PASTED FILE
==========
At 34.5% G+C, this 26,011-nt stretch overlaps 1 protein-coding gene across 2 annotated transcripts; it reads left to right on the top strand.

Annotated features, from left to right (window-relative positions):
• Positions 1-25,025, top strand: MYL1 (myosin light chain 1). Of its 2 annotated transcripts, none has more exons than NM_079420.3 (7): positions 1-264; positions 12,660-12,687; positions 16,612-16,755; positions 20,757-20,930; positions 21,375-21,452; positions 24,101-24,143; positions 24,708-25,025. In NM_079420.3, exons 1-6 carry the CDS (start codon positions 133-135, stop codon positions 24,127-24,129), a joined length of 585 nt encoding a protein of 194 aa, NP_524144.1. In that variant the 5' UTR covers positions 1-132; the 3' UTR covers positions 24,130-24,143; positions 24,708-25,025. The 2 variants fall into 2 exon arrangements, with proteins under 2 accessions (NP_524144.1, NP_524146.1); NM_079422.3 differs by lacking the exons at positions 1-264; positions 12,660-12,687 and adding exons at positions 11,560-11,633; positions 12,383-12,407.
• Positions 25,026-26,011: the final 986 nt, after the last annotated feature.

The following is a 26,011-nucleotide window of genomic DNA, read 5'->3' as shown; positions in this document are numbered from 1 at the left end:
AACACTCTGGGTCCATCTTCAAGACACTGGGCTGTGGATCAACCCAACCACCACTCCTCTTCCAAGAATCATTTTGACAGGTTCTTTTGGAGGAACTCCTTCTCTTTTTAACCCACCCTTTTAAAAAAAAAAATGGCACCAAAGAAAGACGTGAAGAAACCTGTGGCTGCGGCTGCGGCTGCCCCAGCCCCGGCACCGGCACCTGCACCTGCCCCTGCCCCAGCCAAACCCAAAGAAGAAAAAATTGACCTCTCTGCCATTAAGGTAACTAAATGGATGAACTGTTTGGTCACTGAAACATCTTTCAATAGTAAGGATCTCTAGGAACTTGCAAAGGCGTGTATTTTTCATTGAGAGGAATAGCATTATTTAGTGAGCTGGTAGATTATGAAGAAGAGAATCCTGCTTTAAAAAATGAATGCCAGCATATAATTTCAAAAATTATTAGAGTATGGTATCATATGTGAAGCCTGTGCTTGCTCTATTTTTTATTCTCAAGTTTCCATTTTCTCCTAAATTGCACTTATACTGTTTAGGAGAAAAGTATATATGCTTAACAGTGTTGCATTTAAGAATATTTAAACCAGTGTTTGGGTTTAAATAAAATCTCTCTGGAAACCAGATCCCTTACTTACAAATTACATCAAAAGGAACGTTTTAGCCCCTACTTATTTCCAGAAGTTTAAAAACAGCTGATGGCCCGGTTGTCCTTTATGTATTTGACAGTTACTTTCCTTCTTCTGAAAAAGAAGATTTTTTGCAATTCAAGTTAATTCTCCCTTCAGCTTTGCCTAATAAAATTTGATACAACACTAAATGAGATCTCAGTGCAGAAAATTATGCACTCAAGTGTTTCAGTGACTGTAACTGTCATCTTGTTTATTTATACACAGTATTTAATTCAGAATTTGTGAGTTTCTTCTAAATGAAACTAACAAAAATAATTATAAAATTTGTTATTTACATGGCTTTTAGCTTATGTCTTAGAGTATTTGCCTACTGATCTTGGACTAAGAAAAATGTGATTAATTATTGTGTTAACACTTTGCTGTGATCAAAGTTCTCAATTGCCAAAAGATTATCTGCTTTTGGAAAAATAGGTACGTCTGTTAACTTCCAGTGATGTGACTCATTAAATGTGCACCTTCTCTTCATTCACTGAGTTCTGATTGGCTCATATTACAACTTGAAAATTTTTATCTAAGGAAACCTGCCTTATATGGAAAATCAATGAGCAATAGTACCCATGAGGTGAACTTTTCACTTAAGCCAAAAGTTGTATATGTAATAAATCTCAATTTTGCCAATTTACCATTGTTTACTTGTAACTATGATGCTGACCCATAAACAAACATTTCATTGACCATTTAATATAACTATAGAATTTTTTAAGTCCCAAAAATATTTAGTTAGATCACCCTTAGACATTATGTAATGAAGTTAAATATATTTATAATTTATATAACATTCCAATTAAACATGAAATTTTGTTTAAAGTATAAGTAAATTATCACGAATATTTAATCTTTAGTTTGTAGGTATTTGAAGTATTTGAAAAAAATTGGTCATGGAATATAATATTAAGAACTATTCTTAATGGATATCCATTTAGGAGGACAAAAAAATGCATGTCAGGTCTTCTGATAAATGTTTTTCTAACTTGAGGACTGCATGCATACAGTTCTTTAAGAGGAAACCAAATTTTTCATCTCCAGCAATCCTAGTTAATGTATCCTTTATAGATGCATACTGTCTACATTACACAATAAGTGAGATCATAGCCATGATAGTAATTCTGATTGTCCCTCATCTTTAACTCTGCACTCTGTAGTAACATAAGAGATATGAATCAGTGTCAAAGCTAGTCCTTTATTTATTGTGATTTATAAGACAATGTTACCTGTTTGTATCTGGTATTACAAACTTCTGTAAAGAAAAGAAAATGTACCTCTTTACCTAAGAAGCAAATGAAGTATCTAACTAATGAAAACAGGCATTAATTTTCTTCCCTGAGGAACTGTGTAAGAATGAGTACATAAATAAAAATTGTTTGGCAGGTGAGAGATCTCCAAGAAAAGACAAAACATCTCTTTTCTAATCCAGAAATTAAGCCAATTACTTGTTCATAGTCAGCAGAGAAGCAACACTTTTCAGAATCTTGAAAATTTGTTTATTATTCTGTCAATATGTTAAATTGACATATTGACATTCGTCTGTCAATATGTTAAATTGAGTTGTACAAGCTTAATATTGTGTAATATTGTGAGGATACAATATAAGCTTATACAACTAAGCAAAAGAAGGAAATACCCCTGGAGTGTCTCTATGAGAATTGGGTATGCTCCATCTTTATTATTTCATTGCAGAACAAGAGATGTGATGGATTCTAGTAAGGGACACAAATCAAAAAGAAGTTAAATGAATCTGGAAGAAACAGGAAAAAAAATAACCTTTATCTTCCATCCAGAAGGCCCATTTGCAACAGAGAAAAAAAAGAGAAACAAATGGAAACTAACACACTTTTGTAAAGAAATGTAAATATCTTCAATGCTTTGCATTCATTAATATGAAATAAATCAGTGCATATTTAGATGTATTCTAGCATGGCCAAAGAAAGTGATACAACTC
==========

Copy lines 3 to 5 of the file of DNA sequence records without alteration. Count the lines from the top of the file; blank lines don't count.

• Positions 1-25,025, top strand: MYL1 (myosin light chain 1). Of its 2 annotated transcripts, none has more exons than NM_079420.3 (7): positions 1-264; positions 12,660-12,687; positions 16,612-16,755; positions 20,757-20,930; positions 21,375-21,452; positions 24,101-24,143; positions 24,708-25,025. In NM_079420.3, exons 1-6 carry the CDS (start codon positions 133-135, stop codon positions 24,127-24,129), a joined length of 585 nt encoding a protein of 194 aa, NP_524144.1. In that variant the 5' UTR covers positions 1-132; the 3' UTR covers positions 24,130-24,143; positions 24,708-25,025. The 2 variants fall into 2 exon arrangements, with proteins under 2 accessions (NP_524144.1, NP_524146.1); NM_079422.3 differs by lacking the exons at positions 1-264; positions 12,660-12,687 and adding exons at positions 11,560-11,633; positions 12,383-12,407.
• Positions 25,026-26,011: the final 986 nt, after the last annotated feature.

The following is a 26,011-nucleotide window of genomic DNA, read 5'->3' as shown; positions in this document are numbered from 1 at the left end: